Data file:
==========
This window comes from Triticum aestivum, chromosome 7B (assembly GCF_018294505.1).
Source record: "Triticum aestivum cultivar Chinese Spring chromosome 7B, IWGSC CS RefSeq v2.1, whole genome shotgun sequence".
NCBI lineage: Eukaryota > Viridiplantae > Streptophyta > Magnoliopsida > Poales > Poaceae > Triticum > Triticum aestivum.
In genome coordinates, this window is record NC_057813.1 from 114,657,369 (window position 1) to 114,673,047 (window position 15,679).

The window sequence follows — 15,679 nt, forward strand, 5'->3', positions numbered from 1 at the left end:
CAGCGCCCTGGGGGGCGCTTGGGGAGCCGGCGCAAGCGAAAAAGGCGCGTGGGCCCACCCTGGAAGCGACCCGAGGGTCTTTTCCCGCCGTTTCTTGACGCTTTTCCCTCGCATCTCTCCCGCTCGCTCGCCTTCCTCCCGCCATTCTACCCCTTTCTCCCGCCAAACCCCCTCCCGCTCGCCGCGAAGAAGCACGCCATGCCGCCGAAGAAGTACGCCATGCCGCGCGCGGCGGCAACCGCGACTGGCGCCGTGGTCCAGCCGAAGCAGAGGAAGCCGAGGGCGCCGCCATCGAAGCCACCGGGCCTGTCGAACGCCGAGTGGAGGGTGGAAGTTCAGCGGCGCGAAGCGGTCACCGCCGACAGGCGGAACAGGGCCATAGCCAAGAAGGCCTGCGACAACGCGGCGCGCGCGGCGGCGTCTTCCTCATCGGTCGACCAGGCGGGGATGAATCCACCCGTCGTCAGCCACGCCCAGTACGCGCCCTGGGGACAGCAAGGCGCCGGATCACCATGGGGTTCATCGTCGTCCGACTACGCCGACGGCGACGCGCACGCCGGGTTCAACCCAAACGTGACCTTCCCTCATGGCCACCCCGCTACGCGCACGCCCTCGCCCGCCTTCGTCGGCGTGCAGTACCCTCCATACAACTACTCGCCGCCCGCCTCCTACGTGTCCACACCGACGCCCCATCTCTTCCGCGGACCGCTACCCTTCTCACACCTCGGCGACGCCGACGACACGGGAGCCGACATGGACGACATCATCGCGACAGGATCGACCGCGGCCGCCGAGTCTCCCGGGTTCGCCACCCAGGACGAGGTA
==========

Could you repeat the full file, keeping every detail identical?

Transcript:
This window comes from Triticum aestivum, chromosome 7B (assembly GCF_018294505.1).
Source record: "Triticum aestivum cultivar Chinese Spring chromosome 7B, IWGSC CS RefSeq v2.1, whole genome shotgun sequence".
NCBI lineage: Eukaryota > Viridiplantae > Streptophyta > Magnoliopsida > Poales > Poaceae > Triticum > Triticum aestivum.
In genome coordinates, this window is record NC_057813.1 from 114,657,369 (window position 1) to 114,673,047 (window position 15,679).

The window sequence follows — 15,679 nt, forward strand, 5'->3', positions numbered from 1 at the left end:
CAGCGCCCTGGGGGGCGCTTGGGGAGCCGGCGCAAGCGAAAAAGGCGCGTGGGCCCACCCTGGAAGCGACCCGAGGGTCTTTTCCCGCCGTTTCTTGACGCTTTTCCCTCGCATCTCTCCCGCTCGCTCGCCTTCCTCCCGCCATTCTACCCCTTTCTCCCGCCAAACCCCCTCCCGCTCGCCGCGAAGAAGCACGCCATGCCGCCGAAGAAGTACGCCATGCCGCGCGCGGCGGCAACCGCGACTGGCGCCGTGGTCCAGCCGAAGCAGAGGAAGCCGAGGGCGCCGCCATCGAAGCCACCGGGCCTGTCGAACGCCGAGTGGAGGGTGGAAGTTCAGCGGCGCGAAGCGGTCACCGCCGACAGGCGGAACAGGGCCATAGCCAAGAAGGCCTGCGACAACGCGGCGCGCGCGGCGGCGTCTTCCTCATCGGTCGACCAGGCGGGGATGAATCCACCCGTCGTCAGCCACGCCCAGTACGCGCCCTGGGGACAGCAAGGCGCCGGATCACCATGGGGTTCATCGTCGTCCGACTACGCCGACGGCGACGCGCACGCCGGGTTCAACCCAAACGTGACCTTCCCTCATGGCCACCCCGCTACGCGCACGCCCTCGCCCGCCTTCGTCGGCGTGCAGTACCCTCCATACAACTACTCGCCGCCCGCCTCCTACGTGTCCACACCGACGCCCCATCTCTTCCGCGGACCGCTACCCTTCTCACACCTCGGCGACGCCGACGACACGGGAGCCGACATGGACGACATCATCGCGACAGGATCGACCGCGGCCGCCGAGTCTCCCGGGTTCGCCACCCAGGACGAGGTA